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REVIEW ARTICLE
Year : 2009  |  Volume : 25  |  Issue : 1  |  Page : 40-46

The current role of telomerase in the diagnosis of bladder cancer


Istituto Scientifico Romagnolo per lo Studio e la Cura dei Tumori (I.R.S.T.), Via Piero Maroncelli 40, 47014 Meldola (FC), Italy

Correspondence Address:
Sara Bravaccini
Istituto Scientifico Romagnolo per lo Studio e la, Cura dei Tumori (I.R.S.T.), Via Piero Maroncelli 40, 47014 Meldola (FC)
Italy
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Source of Support: None, Conflict of Interest: None


DOI: 10.4103/0970-1591.45535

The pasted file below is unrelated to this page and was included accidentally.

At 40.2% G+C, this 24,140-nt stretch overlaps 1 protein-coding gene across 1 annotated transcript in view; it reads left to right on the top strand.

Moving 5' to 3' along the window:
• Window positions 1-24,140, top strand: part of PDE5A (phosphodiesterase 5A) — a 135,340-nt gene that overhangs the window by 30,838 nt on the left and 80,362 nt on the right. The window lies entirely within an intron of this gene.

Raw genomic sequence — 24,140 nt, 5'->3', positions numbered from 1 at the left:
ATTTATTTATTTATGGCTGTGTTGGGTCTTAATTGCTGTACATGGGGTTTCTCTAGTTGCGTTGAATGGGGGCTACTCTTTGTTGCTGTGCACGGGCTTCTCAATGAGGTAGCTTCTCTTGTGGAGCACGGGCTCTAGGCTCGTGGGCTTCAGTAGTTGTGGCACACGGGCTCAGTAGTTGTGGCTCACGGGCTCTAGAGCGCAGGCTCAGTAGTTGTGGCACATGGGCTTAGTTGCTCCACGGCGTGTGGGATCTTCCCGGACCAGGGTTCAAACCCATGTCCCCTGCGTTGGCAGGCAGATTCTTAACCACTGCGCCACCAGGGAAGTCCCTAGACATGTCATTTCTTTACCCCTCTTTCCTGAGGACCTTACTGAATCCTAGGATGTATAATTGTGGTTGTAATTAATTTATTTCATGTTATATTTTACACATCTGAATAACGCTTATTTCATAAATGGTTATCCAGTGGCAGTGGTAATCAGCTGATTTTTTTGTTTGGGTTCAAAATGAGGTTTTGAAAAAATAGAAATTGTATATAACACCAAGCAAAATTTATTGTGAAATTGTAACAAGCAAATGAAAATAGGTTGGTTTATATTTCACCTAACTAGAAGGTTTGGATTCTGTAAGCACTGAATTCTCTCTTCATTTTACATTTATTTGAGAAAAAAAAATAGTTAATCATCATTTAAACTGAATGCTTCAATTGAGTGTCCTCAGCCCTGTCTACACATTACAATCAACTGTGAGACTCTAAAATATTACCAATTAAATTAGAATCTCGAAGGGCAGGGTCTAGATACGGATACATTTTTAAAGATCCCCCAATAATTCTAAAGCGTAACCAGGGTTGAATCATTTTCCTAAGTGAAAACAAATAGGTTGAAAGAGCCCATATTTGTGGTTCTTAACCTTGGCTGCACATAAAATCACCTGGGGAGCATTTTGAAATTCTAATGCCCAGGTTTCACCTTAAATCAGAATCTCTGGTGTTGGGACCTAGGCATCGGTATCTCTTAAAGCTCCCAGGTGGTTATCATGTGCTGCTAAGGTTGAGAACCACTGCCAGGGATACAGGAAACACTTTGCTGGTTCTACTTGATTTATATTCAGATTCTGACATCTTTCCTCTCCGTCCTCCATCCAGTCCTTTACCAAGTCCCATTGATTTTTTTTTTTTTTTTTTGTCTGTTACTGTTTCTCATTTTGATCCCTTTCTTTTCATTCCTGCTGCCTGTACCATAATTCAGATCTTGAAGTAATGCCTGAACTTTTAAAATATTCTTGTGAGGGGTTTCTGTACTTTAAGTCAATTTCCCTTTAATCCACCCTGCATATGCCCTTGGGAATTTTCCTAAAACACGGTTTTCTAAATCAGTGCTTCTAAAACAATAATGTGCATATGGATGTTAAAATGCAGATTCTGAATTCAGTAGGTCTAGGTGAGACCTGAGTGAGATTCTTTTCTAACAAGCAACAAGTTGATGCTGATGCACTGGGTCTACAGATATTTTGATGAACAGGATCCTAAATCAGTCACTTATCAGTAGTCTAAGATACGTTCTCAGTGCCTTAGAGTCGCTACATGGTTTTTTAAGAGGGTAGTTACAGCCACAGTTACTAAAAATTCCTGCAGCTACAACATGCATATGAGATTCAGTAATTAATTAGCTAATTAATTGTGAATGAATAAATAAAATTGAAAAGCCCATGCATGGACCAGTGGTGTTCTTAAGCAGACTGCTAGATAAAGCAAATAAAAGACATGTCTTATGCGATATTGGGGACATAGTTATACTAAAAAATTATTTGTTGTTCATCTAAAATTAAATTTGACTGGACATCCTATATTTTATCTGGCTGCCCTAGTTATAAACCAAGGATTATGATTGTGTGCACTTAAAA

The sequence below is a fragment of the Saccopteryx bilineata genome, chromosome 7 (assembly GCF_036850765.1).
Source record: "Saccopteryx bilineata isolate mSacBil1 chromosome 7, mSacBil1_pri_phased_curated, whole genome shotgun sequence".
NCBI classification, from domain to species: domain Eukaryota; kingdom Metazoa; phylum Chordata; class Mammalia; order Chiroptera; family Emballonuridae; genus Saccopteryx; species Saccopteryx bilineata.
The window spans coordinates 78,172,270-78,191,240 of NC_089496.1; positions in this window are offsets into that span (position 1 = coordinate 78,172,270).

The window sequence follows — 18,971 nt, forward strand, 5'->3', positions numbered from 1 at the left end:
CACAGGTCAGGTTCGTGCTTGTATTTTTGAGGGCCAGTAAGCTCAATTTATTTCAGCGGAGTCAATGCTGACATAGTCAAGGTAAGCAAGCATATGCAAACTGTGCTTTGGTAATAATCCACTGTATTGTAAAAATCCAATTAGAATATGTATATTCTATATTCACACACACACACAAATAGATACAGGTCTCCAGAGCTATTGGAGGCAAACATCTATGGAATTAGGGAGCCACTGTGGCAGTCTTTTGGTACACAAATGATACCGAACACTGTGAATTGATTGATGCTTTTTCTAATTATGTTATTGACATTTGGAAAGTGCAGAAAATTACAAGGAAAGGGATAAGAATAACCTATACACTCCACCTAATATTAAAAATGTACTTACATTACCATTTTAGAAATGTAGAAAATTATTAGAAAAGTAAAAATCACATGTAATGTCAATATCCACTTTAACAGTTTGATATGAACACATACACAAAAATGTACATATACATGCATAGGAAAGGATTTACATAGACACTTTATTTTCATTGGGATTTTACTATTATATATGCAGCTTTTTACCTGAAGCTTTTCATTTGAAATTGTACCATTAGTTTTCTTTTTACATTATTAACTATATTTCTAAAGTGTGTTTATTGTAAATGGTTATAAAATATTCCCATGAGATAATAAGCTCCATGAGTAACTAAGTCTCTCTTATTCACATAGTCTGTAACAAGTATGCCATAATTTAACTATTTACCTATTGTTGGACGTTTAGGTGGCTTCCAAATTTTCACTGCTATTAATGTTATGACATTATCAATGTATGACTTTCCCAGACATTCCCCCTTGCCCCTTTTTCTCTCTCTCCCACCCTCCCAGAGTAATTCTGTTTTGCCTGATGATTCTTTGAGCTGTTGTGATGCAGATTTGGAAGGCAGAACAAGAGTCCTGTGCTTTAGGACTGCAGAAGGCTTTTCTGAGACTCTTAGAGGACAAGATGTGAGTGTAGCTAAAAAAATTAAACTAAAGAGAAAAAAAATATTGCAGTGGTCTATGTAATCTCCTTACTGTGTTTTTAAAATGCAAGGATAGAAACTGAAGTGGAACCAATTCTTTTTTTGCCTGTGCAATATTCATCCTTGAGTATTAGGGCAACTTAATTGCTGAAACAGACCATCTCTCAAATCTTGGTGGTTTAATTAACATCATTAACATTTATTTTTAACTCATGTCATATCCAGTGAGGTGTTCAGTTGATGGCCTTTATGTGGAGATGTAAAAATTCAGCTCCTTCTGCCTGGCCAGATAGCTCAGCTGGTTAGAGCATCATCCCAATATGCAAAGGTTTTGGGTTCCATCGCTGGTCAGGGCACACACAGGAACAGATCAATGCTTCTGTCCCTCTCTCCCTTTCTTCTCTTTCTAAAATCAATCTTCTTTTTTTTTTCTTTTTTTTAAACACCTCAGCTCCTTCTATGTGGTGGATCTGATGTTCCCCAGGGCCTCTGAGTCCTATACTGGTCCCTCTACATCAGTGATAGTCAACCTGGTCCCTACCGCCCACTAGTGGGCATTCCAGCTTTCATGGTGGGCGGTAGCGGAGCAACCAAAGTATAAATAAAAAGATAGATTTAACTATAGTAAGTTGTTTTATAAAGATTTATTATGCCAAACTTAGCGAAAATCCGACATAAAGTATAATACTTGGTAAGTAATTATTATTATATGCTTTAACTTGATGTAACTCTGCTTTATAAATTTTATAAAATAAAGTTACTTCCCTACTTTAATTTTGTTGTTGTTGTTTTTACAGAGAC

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Bladder cancer has an incidence of 15 cases per 100,000 persons in the global population and is the most common tumor of the urinary tract. Imaging techniques, cytoscopy, and cytology are either invasive or not sufficiently accurate to detect early stage tumors, and the need for new diagnostic markers still remains. Among the markers most recently proposed to improve diagnostic accuracy and especially sensitivity, increasing attention has been focused on the role of the ribonucleoprotein, telomerase. Relevant papers on the etiology, diagnosis, and evaluation of bladder cancer using telomerase in urine were searched for and considered. The PubMed search was performed using the text terms "bladder cancer", "diagnosis", and "telomerase". Previous studies have shown that the quantitative Telomerase Repeat Amplification Protocol (TRAP) assay performed in voided urine is an important non-invasive tool for the diagnosis of bladder tumors since it has very high sensitivity and specificity, even for early stage and low grade tumors. The main limitation of this test is the rate of false positive results due to the presence of inflammatory or non-tumor cells (i.e., epithelial cells from the lower genital tract), which express telomerase activity (TA). Consequently, an in situ analysis would seem to be important to identify the nature of telomerase-positive cells. Immunocytochemical detection of the hTERT subunit by a specific antibody seemed to open up the possibility to identify different cellular components of urine. However, the lack of a strict relationship between hTERT protein expression and telomerase activity has, to a certain extent, made this approach less relevant. In conclusion, telomerase activity in urine determined by TRAP seems to be marker of great potential, even more advantageous in cost/benefit terms when used in selected symptomatic patients or professionally high-risk subgroups.


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